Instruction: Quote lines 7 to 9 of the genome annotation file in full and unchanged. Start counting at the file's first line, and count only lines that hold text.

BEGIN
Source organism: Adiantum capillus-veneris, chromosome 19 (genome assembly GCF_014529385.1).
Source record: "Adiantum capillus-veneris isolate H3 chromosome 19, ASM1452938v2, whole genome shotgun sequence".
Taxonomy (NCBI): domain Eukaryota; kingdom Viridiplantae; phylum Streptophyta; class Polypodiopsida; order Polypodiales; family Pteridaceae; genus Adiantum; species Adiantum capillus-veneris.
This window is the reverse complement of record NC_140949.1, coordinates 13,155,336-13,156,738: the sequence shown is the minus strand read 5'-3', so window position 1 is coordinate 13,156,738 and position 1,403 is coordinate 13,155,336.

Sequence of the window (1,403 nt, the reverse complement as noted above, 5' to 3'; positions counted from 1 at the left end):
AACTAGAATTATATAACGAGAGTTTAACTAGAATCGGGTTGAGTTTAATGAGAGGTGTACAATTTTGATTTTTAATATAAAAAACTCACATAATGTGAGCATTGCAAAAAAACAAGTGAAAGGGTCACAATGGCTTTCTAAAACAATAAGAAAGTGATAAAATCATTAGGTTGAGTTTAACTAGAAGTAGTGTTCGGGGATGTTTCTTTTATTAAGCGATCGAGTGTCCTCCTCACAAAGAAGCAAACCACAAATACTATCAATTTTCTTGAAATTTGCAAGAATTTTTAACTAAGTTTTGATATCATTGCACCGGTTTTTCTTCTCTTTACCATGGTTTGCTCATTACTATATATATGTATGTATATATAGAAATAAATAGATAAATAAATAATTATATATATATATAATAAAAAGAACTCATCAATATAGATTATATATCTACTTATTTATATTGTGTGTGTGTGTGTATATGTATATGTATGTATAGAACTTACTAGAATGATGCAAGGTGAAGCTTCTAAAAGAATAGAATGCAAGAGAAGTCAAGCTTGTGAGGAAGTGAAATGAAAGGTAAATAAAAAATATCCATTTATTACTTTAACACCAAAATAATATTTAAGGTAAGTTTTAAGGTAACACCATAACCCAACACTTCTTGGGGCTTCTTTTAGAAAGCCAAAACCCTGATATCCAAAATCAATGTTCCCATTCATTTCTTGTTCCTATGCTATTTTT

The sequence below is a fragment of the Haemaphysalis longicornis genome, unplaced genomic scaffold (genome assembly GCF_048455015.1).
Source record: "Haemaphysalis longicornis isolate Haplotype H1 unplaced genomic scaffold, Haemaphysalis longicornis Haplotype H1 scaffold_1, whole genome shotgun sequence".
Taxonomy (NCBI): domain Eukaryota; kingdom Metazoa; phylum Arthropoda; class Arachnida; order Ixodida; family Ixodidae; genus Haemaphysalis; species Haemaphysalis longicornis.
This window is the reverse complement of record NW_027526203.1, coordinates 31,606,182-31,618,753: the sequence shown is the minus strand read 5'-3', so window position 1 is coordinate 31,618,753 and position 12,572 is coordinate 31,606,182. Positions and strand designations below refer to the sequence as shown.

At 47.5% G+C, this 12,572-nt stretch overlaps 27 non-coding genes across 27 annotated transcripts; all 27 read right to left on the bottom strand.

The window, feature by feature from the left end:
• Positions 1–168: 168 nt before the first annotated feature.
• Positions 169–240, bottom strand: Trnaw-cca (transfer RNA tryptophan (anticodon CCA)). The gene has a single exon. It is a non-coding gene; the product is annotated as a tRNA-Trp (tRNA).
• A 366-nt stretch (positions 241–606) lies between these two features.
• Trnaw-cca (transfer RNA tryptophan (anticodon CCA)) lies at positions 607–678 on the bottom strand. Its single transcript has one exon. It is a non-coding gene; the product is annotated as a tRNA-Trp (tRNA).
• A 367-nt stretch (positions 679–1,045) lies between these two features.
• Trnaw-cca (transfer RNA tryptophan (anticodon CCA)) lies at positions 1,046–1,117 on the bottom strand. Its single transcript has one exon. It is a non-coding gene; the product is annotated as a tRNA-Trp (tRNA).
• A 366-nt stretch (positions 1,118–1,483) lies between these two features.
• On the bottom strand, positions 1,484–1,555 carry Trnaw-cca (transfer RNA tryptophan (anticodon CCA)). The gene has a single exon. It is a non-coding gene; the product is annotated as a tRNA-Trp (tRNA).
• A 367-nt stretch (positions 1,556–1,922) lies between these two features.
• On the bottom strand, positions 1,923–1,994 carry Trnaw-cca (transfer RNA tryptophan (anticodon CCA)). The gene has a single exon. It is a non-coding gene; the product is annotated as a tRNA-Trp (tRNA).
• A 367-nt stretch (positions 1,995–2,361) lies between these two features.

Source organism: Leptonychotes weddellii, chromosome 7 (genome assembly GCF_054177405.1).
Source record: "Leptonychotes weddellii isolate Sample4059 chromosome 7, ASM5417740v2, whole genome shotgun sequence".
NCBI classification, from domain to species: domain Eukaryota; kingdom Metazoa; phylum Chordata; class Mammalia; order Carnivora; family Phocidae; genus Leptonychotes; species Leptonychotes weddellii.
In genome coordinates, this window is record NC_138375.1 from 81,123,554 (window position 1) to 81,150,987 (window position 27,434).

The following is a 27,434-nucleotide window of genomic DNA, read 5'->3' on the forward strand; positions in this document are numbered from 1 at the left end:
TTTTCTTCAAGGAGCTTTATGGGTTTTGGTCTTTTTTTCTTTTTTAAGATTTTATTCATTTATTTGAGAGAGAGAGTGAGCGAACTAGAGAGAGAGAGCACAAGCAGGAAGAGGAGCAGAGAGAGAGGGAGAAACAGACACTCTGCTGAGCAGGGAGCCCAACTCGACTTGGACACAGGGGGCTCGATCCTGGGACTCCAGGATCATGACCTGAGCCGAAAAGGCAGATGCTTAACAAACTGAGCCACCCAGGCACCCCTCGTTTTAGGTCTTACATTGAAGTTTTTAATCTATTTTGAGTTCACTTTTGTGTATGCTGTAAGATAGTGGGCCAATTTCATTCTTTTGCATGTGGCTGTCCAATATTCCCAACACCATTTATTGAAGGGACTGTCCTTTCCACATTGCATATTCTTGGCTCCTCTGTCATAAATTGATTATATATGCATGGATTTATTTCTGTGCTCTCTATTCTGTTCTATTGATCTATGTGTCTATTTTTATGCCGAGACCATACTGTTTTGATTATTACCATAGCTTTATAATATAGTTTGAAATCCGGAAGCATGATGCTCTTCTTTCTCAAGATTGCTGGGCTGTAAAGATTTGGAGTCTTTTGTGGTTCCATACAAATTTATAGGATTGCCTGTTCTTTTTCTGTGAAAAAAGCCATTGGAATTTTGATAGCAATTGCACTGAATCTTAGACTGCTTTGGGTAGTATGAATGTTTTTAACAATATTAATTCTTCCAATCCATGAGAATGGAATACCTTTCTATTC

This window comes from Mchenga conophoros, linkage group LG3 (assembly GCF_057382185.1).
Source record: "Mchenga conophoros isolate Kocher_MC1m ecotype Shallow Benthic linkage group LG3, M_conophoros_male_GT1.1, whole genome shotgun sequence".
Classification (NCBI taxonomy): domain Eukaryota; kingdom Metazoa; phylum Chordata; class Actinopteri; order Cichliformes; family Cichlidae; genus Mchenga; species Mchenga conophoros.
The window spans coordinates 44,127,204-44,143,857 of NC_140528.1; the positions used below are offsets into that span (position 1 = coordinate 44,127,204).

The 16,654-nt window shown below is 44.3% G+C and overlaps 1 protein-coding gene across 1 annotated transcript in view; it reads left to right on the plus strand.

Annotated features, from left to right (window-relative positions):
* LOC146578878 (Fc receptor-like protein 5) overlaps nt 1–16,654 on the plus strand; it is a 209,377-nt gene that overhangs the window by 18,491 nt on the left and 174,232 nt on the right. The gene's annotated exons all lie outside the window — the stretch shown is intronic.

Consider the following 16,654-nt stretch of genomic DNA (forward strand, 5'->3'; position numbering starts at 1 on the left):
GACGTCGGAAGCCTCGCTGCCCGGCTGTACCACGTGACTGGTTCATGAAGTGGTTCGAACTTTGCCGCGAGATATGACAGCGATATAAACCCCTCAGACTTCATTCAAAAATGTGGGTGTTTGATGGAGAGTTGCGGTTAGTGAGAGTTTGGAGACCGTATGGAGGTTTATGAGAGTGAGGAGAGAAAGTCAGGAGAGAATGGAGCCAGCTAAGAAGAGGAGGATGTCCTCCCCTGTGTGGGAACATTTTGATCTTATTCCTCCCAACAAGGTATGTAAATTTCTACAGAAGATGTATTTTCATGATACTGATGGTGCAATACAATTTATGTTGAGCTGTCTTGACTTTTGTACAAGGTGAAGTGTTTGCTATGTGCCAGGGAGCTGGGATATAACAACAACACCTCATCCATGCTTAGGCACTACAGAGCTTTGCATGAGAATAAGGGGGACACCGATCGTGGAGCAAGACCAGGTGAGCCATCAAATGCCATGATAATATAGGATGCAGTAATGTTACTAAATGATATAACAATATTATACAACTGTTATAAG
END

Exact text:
The sequence below is a fragment of the Haemaphysalis longicornis genome, unplaced genomic scaffold (genome assembly GCF_048455015.1).
Source record: "Haemaphysalis longicornis isolate Haplotype H1 unplaced genomic scaffold, Haemaphysalis longicornis Haplotype H1 scaffold_1, whole genome shotgun sequence".
Taxonomy (NCBI): domain Eukaryota; kingdom Metazoa; phylum Arthropoda; class Arachnida; order Ixodida; family Ixodidae; genus Haemaphysalis; species Haemaphysalis longicornis.